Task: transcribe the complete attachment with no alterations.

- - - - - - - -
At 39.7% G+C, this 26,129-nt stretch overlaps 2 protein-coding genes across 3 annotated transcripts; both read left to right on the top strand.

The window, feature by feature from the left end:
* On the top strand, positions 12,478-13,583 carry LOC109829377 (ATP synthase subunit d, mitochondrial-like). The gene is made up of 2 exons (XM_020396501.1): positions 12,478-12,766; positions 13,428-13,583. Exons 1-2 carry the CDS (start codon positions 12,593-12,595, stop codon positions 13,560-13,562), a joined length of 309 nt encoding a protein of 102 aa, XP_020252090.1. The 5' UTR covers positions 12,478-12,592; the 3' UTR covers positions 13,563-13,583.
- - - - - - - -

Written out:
At 39.7% G+C, this 26,129-nt stretch overlaps 2 protein-coding genes across 3 annotated transcripts; both read left to right on the top strand.

The window, feature by feature from the left end:
* On the top strand, positions 12,478-13,583 carry LOC109829377 (ATP synthase subunit d, mitochondrial-like). The gene is made up of 2 exons (XM_020396501.1): positions 12,478-12,766; positions 13,428-13,583. Exons 1-2 carry the CDS (start codon positions 12,593-12,595, stop codon positions 13,560-13,562), a joined length of 309 nt encoding a protein of 102 aa, XP_020252090.1. The 5' UTR covers positions 12,478-12,592; the 3' UTR covers positions 13,563-13,583.